Nothing Like A Good Old Fashioned Protest
The Issue: A commemorative cattle drive along the beach which includes sensitive aboriginal sites (shell middens) and a threatened species (the hooded plover, which lays its eggs right on the sand (ok, maybe there's a good reason it's almost extinct...), and now numbers less than 2,000 individuals). The event is commemorative of the 200th anniversary of the first coastal cattle drive, which was back then the only way to supply the mining camps with meat.
This protest occurred March 1st near Arthur River on Tassie's Northwest coast. It ended peacefully, but not after some concern about the locals saying they wanted to throw some folks off the narrow bridge to teach them a lesson. Below: the cattle, mostly herefords, and not much smarter than U.S cows, although their accent was tough to decipher after a few beers. Yes, the cows drink heavily here too.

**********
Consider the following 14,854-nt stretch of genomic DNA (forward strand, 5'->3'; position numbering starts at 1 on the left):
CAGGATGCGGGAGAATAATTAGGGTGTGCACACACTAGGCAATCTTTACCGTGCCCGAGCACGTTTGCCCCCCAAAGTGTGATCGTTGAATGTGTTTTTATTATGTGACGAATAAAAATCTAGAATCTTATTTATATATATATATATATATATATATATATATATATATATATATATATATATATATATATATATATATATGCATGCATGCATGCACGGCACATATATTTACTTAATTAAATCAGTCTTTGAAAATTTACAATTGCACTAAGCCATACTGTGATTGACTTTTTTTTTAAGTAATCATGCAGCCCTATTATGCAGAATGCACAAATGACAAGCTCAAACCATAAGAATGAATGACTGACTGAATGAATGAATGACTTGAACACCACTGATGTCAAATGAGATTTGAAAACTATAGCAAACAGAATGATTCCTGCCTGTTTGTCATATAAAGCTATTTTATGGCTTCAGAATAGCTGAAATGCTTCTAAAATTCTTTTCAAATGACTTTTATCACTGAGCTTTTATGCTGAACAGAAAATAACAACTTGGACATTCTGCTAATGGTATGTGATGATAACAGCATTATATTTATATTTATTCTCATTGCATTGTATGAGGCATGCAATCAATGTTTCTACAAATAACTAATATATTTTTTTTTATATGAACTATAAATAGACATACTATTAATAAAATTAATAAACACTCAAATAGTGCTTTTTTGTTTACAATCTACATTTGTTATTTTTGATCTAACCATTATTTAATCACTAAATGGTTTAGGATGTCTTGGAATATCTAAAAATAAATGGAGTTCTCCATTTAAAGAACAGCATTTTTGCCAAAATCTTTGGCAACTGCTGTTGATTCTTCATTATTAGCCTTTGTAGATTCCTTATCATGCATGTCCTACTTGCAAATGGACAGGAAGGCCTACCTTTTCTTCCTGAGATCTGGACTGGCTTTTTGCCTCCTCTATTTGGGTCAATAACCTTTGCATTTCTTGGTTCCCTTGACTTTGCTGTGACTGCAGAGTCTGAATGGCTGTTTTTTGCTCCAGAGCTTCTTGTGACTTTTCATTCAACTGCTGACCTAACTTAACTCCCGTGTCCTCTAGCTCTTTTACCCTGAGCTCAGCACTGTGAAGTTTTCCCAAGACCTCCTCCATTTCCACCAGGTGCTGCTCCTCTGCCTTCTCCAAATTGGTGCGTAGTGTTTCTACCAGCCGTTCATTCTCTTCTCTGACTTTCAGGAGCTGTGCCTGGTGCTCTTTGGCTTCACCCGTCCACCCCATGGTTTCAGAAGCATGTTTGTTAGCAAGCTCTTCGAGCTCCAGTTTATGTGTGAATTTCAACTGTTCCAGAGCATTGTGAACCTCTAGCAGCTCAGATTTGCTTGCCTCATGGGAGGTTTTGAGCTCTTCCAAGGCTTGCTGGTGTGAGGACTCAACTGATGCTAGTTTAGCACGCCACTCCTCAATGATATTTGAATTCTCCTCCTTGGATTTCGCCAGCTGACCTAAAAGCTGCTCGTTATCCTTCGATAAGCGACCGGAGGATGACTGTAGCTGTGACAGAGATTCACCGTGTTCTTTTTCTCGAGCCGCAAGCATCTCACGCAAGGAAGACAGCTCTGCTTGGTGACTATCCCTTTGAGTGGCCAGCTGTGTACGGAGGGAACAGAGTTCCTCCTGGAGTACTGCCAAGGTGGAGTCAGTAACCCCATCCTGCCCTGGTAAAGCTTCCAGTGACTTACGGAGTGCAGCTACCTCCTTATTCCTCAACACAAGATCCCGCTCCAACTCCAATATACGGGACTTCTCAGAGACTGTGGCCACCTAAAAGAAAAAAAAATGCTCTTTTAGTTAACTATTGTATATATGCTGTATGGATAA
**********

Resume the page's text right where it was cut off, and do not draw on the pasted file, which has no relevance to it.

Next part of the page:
Here we see the time-honored split between locals (on the right, of course) and aboriginal and non-aborigianl types (logically on the left...). The red/black/yellow flag is the aboriginal native flag.
In the foreground is the 1/2 mile long, narrow Arthur River Bridge, across which the cows were driven. If you know anything about cows, their general claustrophobic nature, and aversion to colorful things flapping wildly in the breeze, you might sympathize here with the locals who kept yelling at the lefties to haul in their flags...
Ah, ya gotta love it, don'tcha?
These guys are all for those traditional uses like cattle drives, off-road vehicle use, and the like. The guy on the right has nothing to do with cattle in fact. He rides an ATV.
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